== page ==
There will often be errands that need to be run. If your elderly relative is unable to do them, you will need to do them on their behalf. This may mean going to the shop, paying bills for them, returning their library books, and much more. Try to maintain a routine so that you can easily keep up with the required errands. 

There May Be Hospital Procedures 

If your relative needs to go into the hospital for a procedure, you’ll need to be there to help them out with their aftercare. Make sure that you’re there to speak with the doctor and find out what you’ll need to do in terms of caring for them after the procedure. You will also need to ensure they are able to attend any follow-up appointments. 

Providing End of Life Care

One of the hardest things that you’ll need to deal with is the end of life care. It will be important that you know exactly when you should call a hospice. 

With all the best intentions, there will be times when caring for someone that you are close to will get to be too much for you. Make sure that you take a break whenever possible, and build a support network around yourself. 

This is a collaborative post.



  1. You don’t have to do all of your own. Sooner or later it will get too heavy (even it’s two of you). You can order some help like care takers visits every day, like we did with my brother to our parents. Otherwise (in some point) you should live with your relative (or take hi/she to hospital). Living together is quite much to ask (specially) if you have your own family too and it’s more nice if your relative can be at home than in hospital. It’s win for everyone if you have homehelp. You don’t also have to worry all the time is everything ok even you don’t live there.

    Liked by 1 person

    1. You need help even if you live with them. I stayed with each of my grandparents while they were dying and had people coming in every other day to help. It was still a huge load but I’m so glad my husband is family-oriented and was all for me staying with them. It took me months after each died to get my own health back together and then grieve. Thanks for taking the time to comment. I appreciate you. 🙂


      1. Yes, your right! Help is needed anyway! I just ment that you don’t have to do ALL of your own. I got that kind of vision of your post like you should do everything…but sure it depends also the shape of that person who you are taking care of…Well, my dad passed away last year and my mom is now at hospital, so there’s no one to take care for me anymore. Now I really miss that time even it was hard in a way. Atleast we could spend time together back then…

        Liked by 1 person

          1. My mom will not get better because she have Alzheimer. It just gets worse…but that’s the way it goes when you get older. Always Will be something…She’s waiting a permanent seniorhouse place….Yes, it’s hard to loose a loved one but sadly we all have to face it sometimes.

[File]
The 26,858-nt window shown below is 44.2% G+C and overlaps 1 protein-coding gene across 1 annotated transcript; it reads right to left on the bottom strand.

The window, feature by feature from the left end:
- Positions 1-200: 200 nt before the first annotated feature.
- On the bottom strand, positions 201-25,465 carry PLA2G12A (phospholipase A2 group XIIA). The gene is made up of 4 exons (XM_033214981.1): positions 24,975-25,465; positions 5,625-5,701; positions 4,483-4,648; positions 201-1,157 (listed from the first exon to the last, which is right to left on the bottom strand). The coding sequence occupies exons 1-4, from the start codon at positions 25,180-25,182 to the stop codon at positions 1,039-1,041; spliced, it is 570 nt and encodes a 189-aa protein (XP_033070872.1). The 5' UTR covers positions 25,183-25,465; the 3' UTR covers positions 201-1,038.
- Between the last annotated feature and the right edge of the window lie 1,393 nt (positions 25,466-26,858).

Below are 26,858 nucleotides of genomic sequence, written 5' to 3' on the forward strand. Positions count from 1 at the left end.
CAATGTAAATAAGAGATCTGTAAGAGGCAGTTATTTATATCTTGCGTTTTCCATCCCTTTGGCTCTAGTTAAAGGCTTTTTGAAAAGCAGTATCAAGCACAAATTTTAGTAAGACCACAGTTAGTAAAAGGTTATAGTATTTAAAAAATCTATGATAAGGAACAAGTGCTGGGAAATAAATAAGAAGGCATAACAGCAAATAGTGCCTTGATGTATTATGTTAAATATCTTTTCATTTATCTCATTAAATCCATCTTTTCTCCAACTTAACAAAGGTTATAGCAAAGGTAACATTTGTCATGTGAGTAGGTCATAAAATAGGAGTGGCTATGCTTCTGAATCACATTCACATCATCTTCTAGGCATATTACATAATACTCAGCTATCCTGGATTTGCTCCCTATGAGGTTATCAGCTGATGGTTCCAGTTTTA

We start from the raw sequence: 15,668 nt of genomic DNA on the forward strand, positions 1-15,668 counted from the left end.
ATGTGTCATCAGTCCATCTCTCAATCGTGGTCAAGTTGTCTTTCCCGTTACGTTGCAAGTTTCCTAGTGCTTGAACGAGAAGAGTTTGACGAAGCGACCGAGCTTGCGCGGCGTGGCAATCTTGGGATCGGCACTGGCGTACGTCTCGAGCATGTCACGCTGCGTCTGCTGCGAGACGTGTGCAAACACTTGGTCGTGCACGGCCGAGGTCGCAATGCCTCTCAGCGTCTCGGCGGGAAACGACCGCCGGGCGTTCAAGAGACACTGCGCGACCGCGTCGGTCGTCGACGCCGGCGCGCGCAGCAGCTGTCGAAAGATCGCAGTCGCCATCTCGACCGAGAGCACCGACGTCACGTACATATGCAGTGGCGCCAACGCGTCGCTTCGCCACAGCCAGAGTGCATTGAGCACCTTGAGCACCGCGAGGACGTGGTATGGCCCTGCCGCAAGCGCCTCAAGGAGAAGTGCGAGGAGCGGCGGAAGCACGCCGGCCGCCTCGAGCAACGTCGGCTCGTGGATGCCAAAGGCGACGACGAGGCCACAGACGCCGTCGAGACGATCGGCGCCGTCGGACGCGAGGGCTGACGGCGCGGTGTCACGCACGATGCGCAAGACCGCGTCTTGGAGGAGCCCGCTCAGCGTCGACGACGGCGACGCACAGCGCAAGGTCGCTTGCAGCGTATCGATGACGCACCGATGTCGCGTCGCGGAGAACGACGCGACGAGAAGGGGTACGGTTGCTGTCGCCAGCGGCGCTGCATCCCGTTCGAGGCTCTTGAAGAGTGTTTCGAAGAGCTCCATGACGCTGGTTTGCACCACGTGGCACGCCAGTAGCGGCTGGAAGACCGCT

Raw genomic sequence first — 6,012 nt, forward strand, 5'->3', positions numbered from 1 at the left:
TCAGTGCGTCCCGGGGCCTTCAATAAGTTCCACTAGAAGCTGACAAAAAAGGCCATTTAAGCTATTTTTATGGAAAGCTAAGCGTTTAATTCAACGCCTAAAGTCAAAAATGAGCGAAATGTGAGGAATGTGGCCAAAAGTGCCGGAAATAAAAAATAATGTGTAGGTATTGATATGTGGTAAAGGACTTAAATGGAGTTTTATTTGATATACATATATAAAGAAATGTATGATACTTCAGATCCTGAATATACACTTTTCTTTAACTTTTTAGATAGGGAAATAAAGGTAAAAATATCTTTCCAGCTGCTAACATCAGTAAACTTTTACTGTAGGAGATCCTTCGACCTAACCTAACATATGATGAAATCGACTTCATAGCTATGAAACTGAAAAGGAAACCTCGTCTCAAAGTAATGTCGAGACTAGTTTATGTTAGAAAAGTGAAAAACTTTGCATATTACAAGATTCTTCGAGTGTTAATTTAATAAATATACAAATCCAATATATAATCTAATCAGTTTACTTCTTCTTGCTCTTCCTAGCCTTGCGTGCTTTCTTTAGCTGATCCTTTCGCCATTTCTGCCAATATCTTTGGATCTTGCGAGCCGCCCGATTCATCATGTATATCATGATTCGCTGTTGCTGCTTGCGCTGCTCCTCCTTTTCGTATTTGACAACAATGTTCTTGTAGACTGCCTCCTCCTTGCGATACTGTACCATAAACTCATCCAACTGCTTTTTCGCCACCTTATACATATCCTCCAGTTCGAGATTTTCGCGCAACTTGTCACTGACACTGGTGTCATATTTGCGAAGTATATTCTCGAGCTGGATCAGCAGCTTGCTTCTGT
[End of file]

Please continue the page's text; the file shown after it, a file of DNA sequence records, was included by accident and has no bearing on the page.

Liked by 1 person

          2. I completely understand. My granny had Dementia and she was not able to take care of herself. Luckily my gramps and I were able to keep her at home. It was very difficult and painful to watch her get lost in herself. It great that you found a place that can care for her, it can be difficult to find an Alzheimer’s or Dementia home. The thing I keep in mind is even though my grandparents are gone, I still have so many great memories and they are with me every day. Have a great day and weekend. 🙂


          3. My granny had also dementia/Alzheimer and now my mom have it. I remember how hard it was to my mom when her mother were sick. She even escaped few times at hospital and said she was allowed to go. I was a little school girl and I remember once when my granny should have take me home from visual art club she didn’t come because she went accidentally to play ground were we were often together. In panick I called to my brother who then luckily took me home.

            I know well how hard it is to watch your close one fading away but like you said memories are with us forever! Happy weekend to you too!

            Liked by 1 person

          4. It took me a long time to grieve my granny because she was already gone emotionally before she died. I was lucky to have a beautiful rose bush to spend the summer after her death talking to and taking photos of to help me grieve her. It took me several years to get over the deep emotion. My gramps was alive so I had to keep it to myself while around him, he loved her so much. I didn’t want to upset him. Have a great day.


          5. I have a new camera and going outside to take photos pf one of my pretty blue flowers. Not sure what they are called but the are from bulbs. they help up to the Texas summer heat so they’re hearty. Take care.